npx playwright codegen

After running the command, a browser will launch.

Chromium browser

as well as another inspector browser where code is generated after performing some actions.

Action Debuggger

Let’s write a test to verify that we can create a blog post.

  1. In the Chromium browser as per above, let’s navigate to http://localhost:3333.
  2. At this point, we’ll need to authenticate. For now, just authenticate with the account type you used to sign up. Later on, we’ll do authentication setup separately. Sanity Login Page
  3. After logging in, we can then start recording and do our usual thing like here in my case, it’s creating a new post. Steps and just like that, it’ll output the code we need. Codegen Output
  4. Create a new file named sample.spec.ts or if you’re using JavaScript, then you can just use the .js extension and paste that in!
  5. Voila. You just wrote your first test. Well done! 👏

Authentication with Sanity Studio

At this point, when you run the test, it’ll not succeed because Playwright can’t authenticate by itself. We need to find a way to authenticate. The best way I could find for now is to use this approach - Basic: shared account in all tests.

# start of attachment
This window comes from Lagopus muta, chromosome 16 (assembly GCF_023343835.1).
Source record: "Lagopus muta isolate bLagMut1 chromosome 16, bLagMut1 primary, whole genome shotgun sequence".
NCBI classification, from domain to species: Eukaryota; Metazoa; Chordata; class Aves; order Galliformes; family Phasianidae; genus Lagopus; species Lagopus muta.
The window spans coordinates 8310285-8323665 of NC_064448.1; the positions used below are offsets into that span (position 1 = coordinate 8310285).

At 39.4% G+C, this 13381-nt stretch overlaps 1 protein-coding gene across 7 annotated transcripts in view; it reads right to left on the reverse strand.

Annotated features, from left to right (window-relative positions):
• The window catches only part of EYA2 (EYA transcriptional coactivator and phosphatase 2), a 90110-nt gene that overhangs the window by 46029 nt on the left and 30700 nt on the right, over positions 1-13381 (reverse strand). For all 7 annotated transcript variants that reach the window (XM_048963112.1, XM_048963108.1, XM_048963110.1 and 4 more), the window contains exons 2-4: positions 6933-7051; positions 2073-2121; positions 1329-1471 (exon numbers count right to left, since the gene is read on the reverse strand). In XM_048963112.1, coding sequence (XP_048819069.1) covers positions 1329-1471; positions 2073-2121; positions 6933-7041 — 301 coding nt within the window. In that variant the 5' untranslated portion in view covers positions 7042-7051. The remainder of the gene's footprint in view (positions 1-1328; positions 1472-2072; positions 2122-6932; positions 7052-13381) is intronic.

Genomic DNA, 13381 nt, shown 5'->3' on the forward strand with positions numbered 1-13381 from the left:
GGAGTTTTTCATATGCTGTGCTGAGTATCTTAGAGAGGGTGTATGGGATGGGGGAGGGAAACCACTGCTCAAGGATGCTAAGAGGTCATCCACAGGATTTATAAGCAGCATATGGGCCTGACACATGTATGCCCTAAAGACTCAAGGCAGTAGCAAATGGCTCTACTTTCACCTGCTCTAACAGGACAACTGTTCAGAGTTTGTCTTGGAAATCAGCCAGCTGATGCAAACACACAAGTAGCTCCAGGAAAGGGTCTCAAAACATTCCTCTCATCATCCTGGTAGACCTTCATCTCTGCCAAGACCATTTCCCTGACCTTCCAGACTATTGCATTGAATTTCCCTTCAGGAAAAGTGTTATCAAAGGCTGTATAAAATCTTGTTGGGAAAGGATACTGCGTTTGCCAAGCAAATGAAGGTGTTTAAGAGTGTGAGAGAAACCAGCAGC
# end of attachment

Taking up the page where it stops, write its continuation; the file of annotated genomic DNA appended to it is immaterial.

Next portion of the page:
All we gotta do is do a one time set up and we can reuse our authenticated session later on. If need be, we can re-authenticate when Sanity auth expires.

Let’s get into it:

  1. Create tests/auth.setup.ts that will prepare authenticated browser state for all other tests.
  2. Copy the code below:
import { test as setup, expect } from '@playwright/test'

const authFile = 'playwright/.auth/user.json'

setup('authenticate', async ({ page }) => {
	// Update your `.env.development` to make sure this are not empty
	const username = process.env.SANITY_STUDIO_ACCOUNT_USERNAME
	const password = process.env.SANITY_STUDIO_ACCOUNT_PASSWORD

	if (!username || !password) {
		throw new Error('Verify username and password is properly set!')
	}

	// Perform authentication steps. Replace these actions with your own.
	await page.goto('http://localhost:3333/')
	await page.getByRole('link', { name: 'E-mail / password' }).click()
	await page.getByPlaceholder('jane@example.com').click()
	await page.getByPlaceholder('jane@example.com').fill(username)
	await page.getByPlaceholder('jane@example.com').press('Tab')